Agent To The Stars And Other Stories

agent_to_the_starsI recently read the ebook of John Scalzi’s first novel Agent To The Stars, which I downloaded from ManyBooks.

I did this because I had previously read Old Man’s War and The Ghost Brigades and enjoyed them both thoroughly. Enjoyed them so thoroughly in fact that I can confidently say these two books are amongst the best sci-fi novels I’ve ever read. I was also looking for something different at the time preferably with a touch of humour (having just finished a couple of rather dark and serious tomes)  and the blurb on ManyBooks (see excerpt below)  suggested that Agent To The Stars would fit that bill:

The space-faring Yherajk people have come to Earth to begin humanity’s first interstellar friendship. There’s just one problem: They’re hideously ugly and they smell like rotting fish. Gaining humanity’s trust isn’t easy when you look like a B-movie terror, and Yherajk need someone who can help them close the deal.

As it turned out, it fit the bill very well indeed. There are rather a lot of laugh-out-loud moments in the book which complement the strong flavour of sci-fi surrounding the ins and outs of first contact. I found Agent To The Stars to be well written, easy to read and easy to get into and I find it quite surprising that it didn’t appeal to either an agent or a publisher. IMHO it is a great read and one that I’d recommend to all as a great read.

old_mans_warThat said, I can recommend his next book even more highly. As I said above Old Man’s War and The Ghost Brigades are two of the best sci-fi novels I’ve yet read. I bought the former in old style paperback format (in a Waterstone’s I think) because I’d read a glowing review of it (can’t recall where though) and was familiar with and enjoy reading Whatever, John Scalzi’s blog. When I sat down to read it, it turned out to be one of those books that grabbed my attention straight-away and held it right the way through. The concept was new and interesting, it struck me as making scientific sense and most importantly was understandable – in terms of why as well as how it was being used. It was also one of those books that when finished left you wanting more. I was hooked.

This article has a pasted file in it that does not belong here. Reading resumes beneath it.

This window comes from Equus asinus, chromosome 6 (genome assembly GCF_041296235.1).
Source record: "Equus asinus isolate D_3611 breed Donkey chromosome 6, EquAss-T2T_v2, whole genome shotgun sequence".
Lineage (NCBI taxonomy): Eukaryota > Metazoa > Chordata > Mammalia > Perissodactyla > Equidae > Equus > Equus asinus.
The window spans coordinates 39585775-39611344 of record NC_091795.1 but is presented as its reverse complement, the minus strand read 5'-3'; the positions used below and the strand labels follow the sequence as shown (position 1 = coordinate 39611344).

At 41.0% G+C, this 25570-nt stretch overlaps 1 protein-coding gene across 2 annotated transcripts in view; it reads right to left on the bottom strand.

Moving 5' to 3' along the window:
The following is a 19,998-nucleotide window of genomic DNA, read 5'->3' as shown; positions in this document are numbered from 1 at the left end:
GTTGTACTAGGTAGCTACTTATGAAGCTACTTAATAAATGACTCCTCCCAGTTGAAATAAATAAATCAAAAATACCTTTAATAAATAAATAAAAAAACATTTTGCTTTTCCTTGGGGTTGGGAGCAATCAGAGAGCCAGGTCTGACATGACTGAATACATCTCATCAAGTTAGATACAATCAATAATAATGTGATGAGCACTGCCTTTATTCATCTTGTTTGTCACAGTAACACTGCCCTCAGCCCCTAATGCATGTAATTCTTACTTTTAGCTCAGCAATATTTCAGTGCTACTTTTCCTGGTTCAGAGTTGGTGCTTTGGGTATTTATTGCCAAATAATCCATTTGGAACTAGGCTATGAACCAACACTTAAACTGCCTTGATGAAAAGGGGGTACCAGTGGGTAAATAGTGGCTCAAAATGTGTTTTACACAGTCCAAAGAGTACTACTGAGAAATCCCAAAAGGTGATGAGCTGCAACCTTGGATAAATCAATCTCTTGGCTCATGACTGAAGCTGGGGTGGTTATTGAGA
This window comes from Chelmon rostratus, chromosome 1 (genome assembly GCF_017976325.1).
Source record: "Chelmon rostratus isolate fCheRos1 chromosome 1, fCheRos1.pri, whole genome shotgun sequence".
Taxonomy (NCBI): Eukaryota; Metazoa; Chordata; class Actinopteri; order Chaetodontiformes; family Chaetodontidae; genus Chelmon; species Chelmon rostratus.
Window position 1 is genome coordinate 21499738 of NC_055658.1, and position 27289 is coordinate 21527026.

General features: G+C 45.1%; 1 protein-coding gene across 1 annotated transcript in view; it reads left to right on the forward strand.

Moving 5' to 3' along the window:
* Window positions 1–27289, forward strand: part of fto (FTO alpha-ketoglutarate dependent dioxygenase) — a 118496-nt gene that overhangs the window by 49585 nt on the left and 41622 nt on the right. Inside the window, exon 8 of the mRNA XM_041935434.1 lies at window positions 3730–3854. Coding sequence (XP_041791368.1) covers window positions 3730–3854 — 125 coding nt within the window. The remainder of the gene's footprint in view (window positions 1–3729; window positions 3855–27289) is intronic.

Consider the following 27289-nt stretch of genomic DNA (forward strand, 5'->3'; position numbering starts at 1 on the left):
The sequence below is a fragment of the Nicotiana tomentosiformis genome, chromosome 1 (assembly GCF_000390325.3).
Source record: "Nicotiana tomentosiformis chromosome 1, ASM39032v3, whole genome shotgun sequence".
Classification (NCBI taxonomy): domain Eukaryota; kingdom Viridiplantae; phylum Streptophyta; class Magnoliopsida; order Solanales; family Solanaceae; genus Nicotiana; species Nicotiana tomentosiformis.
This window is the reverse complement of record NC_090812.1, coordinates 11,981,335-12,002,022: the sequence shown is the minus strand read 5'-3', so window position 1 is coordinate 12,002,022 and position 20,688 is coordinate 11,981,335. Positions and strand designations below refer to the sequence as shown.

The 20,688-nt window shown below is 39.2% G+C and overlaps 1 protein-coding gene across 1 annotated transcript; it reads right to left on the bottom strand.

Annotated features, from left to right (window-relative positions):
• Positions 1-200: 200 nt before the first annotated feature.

the_ghost_brigadesNot long after reading Old Man’s War I found myself compelled to buy a copy of The Ghost Brigades to read on my Kindle. I was just as gripped by this tale and was no doubt just as caught out by its twists and subtle blinds as anyone else who has read it.

And whilst being immersed in the joy of reading it I was struck by the thought that there was a certain quality about both books that made me feel at home. It’s a feeling a little like putting on a favourite pair of comfortable shoes, stepping into your local bar at the end of the day, visiting a childhood haunt or listening to a treasured record. Well, like these things … but not quite because despite the familiarity there is a sense of something different and exciting, of new worlds to visit and strange sights to see. I find myself thinking of the vast expanse of Iain M. Banks’ Culture novels, the attitude and fun of Harry Harrison’s Stainless Steel Rat, and the scope of Peter F. Hamilton’s space opera and probably a bit of Larry Niven’s stuff (Heorot, Dream Park, Footfall) as well.

Of course, there’s another ingredient that helps create this sense of comfort and rightness. John Scalzi is a damn fine storyteller!

Buy his books. Enjoy them. They are very, very good.

PS The Last Colony had that same effect and is another excellent read.

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